Research planning memorandum on some thoughts about new brands of cigarettes for the youth market

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This article is part of the Tobacco portal on Sourcewatch funded from 2006 - 2009 by the American Legacy Foundation.

Research planning memorandum on some thoughts about new brands of cigarettes for the youth market

In this R.J. Reynolds Tobacco Company marketing reserach report, Claude Edward Teague, Jr. of RJR's research department muses about how to attract "pre-smokers" or "learners" to smoking in a marketplace where the company cannot do so overtly: "It should be said that we are presently, and I believe unfairly, constrained from directly promoting cigarettes to the youth market...Realistically, if our Company is to survive and prosper, over the long term, we must get our share of the youth market. In my opinion, this will require new brands tailored to the youth market..."

Teague goes on to discuss how RJR can exploit the psychological needs of youngsters by developing a new cigarette brand tailored specifically for this age group:

Pre-smokers learn to smoke to identify with and participate in shared experiences of a group of associates. If the majority of one's closest associates smoke cigarettes, then there is strong psychological pressure, particularly on the young person, to identify with the group, follow the crowd...This provides a large incentive to begin smoking...Thus a new brand aimed at the young smoker must somehow become the 'in' brand and its promotion should emphasize togetherness, belonging and group acceptance, while at the same time emphasizing individuality and 'doing one's own thing.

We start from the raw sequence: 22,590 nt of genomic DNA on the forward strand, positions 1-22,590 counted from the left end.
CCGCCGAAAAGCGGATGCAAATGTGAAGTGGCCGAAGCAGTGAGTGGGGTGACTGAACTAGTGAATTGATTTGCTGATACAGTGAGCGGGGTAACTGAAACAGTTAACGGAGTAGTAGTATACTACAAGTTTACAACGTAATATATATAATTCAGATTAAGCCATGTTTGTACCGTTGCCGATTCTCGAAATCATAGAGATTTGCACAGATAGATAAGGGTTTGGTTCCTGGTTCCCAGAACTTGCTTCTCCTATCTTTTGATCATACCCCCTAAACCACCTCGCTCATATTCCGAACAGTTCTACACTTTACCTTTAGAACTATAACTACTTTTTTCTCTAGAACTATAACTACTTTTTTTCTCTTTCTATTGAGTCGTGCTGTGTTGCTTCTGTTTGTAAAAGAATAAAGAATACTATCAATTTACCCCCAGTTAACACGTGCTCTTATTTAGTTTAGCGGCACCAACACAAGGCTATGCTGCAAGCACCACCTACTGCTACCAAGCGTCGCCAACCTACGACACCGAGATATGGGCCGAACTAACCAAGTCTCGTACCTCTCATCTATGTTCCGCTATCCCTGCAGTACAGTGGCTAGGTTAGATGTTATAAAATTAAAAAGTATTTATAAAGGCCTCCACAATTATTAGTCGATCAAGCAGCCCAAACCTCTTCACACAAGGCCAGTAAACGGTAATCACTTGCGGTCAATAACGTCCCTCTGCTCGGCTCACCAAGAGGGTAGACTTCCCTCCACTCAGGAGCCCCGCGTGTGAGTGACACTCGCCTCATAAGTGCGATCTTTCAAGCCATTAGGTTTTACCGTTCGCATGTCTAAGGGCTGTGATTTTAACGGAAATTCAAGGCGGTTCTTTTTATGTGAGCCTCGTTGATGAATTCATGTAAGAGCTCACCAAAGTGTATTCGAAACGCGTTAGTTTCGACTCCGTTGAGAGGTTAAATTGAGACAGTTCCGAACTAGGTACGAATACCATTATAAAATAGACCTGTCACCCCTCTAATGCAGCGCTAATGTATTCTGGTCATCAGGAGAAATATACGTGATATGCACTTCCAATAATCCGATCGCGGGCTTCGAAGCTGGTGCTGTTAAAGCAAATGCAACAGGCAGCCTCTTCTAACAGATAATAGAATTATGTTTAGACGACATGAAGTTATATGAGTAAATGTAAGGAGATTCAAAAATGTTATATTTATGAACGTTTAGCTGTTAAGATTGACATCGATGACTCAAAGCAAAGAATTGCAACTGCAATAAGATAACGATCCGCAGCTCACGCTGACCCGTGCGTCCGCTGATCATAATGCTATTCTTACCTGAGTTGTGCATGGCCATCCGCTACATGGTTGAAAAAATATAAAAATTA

RJR considers how cigarettes can be used to help enhance the "fragile, developing self-image of the young":

C. Self-Image Enhancement - The fragile, developing self-image of the young person needs all of the support and enhancement it can get. Smoking may appear to enhance that self-image in a variety of ways. If one values, for example, an adventurous, sophisticated, adult image, smoking may enhance one's self-image....

RJR also discusses how health education, and even warning labels, can serve to actually drive youngsters towards smoking:

The smoking-health controversy does not appear important to the group because, psychologically, at eighteen, one is immortal. Further, if the desire to be daring is part of the motivation to start smoking, the alleged risk of smoking may actually make smoking attractive. Finally, if the 'older' establishment is preaching against smoking, the anti-establishment sentiment discussed above would cause the young to be defiant and smoke. Thus, a new brand aimed at the young group should not in any way be promoted as a "health" brand, and perhaps should carry some implied risk. In this sense, the warning label on the package may be a plus.

Author Claude Edward Teague, Jr.
Date 19730202
Bates TIOK0034691/4702
Pages 12

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